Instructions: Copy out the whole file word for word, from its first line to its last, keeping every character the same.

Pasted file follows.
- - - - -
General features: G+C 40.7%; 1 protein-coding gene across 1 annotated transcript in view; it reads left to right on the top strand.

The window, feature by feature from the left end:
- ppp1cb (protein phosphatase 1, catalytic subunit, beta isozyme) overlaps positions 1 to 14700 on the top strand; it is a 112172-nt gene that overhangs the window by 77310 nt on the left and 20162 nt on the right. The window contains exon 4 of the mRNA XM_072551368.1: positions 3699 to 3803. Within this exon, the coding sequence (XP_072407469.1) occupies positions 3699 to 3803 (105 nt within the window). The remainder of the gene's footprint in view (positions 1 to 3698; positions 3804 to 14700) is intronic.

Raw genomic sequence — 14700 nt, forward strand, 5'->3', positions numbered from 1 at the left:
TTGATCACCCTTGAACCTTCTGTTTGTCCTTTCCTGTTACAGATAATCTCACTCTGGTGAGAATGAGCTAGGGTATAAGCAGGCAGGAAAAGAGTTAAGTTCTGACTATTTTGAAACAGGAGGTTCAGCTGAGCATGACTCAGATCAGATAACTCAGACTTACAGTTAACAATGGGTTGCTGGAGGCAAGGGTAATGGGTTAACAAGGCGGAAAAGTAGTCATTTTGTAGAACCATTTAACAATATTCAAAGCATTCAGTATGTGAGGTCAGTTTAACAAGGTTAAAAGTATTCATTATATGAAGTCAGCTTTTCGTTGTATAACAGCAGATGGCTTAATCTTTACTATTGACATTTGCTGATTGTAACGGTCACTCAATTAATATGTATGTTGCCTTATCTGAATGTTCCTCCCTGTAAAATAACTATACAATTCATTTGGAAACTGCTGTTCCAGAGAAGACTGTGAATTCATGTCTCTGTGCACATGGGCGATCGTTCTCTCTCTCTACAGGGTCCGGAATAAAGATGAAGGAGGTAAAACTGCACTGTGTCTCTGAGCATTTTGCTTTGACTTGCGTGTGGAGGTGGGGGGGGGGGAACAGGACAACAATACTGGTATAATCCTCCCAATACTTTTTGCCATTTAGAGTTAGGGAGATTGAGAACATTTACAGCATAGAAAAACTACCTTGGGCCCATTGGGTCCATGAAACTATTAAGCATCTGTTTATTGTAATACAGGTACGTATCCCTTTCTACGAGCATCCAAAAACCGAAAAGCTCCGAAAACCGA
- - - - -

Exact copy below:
General features: G+C 40.7%; 1 protein-coding gene across 1 annotated transcript in view; it reads left to right on the top strand.

The window, feature by feature from the left end:
- ppp1cb (protein phosphatase 1, catalytic subunit, beta isozyme) overlaps positions 1 to 14700 on the top strand; it is a 112172-nt gene that overhangs the window by 77310 nt on the left and 20162 nt on the right. The window contains exon 4 of the mRNA XM_072551368.1: positions 3699 to 3803. Within this exon, the coding sequence (XP_072407469.1) occupies positions 3699 to 3803 (105 nt within the window). The remainder of the gene's footprint in view (positions 1 to 3698; positions 3804 to 14700) is intronic.

Raw genomic sequence — 14700 nt, forward strand, 5'->3', positions numbered from 1 at the left:
TTGATCACCCTTGAACCTTCTGTTTGTCCTTTCCTGTTACAGATAATCTCACTCTGGTGAGAATGAGCTAGGGTATAAGCAGGCAGGAAAAGAGTTAAGTTCTGACTATTTTGAAACAGGAGGTTCAGCTGAGCATGACTCAGATCAGATAACTCAGACTTACAGTTAACAATGGGTTGCTGGAGGCAAGGGTAATGGGTTAACAAGGCGGAAAAGTAGTCATTTTGTAGAACCATTTAACAATATTCAAAGCATTCAGTATGTGAGGTCAGTTTAACAAGGTTAAAAGTATTCATTATATGAAGTCAGCTTTTCGTTGTATAACAGCAGATGGCTTAATCTTTACTATTGACATTTGCTGATTGTAACGGTCACTCAATTAATATGTATGTTGCCTTATCTGAATGTTCCTCCCTGTAAAATAACTATACAATTCATTTGGAAACTGCTGTTCCAGAGAAGACTGTGAATTCATGTCTCTGTGCACATGGGCGATCGTTCTCTCTCTCTACAGGGTCCGGAATAAAGATGAAGGAGGTAAAACTGCACTGTGTCTCTGAGCATTTTGCTTTGACTTGCGTGTGGAGGTGGGGGGGGGGGAACAGGACAACAATACTGGTATAATCCTCCCAATACTTTTTGCCATTTAGAGTTAGGGAGATTGAGAACATTTACAGCATAGAAAAACTACCTTGGGCCCATTGGGTCCATGAAACTATTAAGCATCTGTTTATTGTAATACAGGTACGTATCCCTTTCTACGAGCATCCAAAAACCGAAAAGCTCCGAAAACCGA